So if you want to be trusted, be visible! Stick around! You gain a lot of trust online by being available month after month, year after year.

I’m always extremely impressed by blogs that just keep on ticking. Charley Parker’s Lines and Colors has been up since August of 2005, with new, in-depth blog posts multiple times each week. It’s really amazing.

He’s a great example of how you earn trust over time.

5. Be consistent in who you are, from day one

Consistency is key. If you change things around too often, or start and stop projects, or even switch sides on a debate, your level of trust will suffer.

After all, we don’t change ourselves completely in real life, do we? People know us as a certain set of actions, ideals, mannerisms, etc. So why would we do that online?

We shouldn’t. And it’s easier to stay consistent if we just start out by being ourselves.

I’ve been reading a lot of Chris Brogan’s blog recently, and I really like how he approaches this topic. (He’s big into social media, by the way, so you won’t find much art-related stuff if you visit his blog.)

But I think he walks what he talks, and he’s got a lot of good advice if you’re interested in how to market yourself online in a way that’s consistent with how you live offline.

6. Become a contributor to trusted sources

You know the old saying that goes, “if you can’t beat ‘em, join ‘em”?

Well, if you want to gain a lot of trust online but you don’t have a lot of time to spare, one great way to do it is to start contributing to a website, blog, or newspaper publication that already HAS trust.

As a contributor, your name will appear in the byline next to the article or artwork (or whatever you contributed). You’ll immediately become linked with that trusted source.

If you choose the right publication, you can easily become their “art expert” or “art liaison”—not a bad way to gain trust with an entirely new circle of people.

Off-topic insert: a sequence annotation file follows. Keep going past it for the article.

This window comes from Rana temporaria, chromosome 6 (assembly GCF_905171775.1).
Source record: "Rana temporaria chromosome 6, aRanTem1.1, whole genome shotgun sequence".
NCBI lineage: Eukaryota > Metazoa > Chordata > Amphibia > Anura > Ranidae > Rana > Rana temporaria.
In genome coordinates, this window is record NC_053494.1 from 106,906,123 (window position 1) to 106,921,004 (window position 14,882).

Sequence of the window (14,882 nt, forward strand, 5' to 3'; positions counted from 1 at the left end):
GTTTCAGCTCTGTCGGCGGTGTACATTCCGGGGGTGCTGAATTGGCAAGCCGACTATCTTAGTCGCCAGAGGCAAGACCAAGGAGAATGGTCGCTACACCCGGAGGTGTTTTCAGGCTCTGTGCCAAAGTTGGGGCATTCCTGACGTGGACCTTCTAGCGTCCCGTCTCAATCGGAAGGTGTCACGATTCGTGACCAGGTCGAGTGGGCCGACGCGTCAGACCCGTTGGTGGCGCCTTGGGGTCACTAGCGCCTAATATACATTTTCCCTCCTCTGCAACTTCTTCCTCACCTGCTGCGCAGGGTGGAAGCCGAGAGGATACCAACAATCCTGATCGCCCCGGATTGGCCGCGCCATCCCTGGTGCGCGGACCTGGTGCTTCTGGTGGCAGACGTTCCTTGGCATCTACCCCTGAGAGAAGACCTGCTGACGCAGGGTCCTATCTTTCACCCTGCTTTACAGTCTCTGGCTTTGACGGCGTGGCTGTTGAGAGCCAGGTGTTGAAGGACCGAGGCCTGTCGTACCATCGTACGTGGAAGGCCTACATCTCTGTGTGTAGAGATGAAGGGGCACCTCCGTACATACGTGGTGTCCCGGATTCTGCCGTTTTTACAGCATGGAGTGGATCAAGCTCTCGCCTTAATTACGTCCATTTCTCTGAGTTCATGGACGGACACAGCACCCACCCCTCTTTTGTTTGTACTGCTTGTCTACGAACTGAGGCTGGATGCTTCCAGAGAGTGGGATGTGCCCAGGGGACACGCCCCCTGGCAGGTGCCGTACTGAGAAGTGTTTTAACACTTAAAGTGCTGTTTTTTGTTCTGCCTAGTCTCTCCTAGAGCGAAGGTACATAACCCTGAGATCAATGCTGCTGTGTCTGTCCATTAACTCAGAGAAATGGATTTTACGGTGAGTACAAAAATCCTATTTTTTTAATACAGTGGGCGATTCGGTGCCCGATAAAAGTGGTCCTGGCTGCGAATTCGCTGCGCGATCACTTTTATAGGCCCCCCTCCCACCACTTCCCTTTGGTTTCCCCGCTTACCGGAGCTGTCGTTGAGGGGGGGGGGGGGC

A great example of this is Natasha Wescoat.

Natasha was already an active art blogger and Twitter user, but when she began writing for Mashable.com—one of the biggest social media websites in the world—I’m sure it boosted her visibility and reputation even more.

7. Respond to every email

When you answer an email you get the unique opportunity to prove you’re a real, breathing, human being.

Maybe you have a unique sense of humor that only comes out when you’re interacting one-on-one with someone. Or maybe you have a funny email signature. It doesn’t really matter—emails are more personal, and you’ll immediately build trust by responding to, rather than ignoring, your emails.

I’m sorry to say, I’ve fallen short in this area many times. If I had to guess, I’d estimate that I respond to about 80% of my emails. I feel horrible about the other 20% and it’s something I’m always working on.

Even though I’m not the best one to give advice, what’s helped me (at least somewhat) is putting my emails into two categories—the first group is made up of emails that are easy to answer, and the second group has all the emails that will take a bit longer.

I try to answer any email that’s really simple right away, and I work on the tougher ones once or twice a week in big batches.

8. Always give more than you get

This last one’s my favorite—if you’re wondering what’s the best way to prove that you’re trustworthy, I’d have to say “going the extra mile.”

What can you do online to help your fellow artist? Or non-artist? Can you teach? Be an example? Volunteer to moderate a forum? Contribute to open-source software? Give away art for free? Start a movement?

We may think that we’re online just to sell our art, but if we get too focused on that, we’ll actually miss out on opportunities to give, and help, and encourage. And that’s too bad, because people who do those things naturally gain trust.

There are many artists online who fit that description, but I have to say, Katherine Tyrrell of Making a Mark has always amazed me in this regard. The hours she seems to put into her blog, with all its advice and help for artists, is just incredible. If you’re looking for a good example, look there first.

Now for a challenge

Sometime this week, I’d like to encourage you to take a look at your online persona. Pretend that you’re someone else seeing it for the first time, and really look at it.

Ask yourself—who are you online? What does your website, blog, Twitter profile, or Facebook page say about you?

Are you trustworthy?

*Note: this post may contain affiliate links*

If you've already found the first article in this series (and have done some research and a little soul-searching) and you've decided that teaching art to kids is a path you want to pursue, then keep on reading!

There are a lot of additional decisions you'll need to make before you can start. . . read more

If you're looking for something else. . .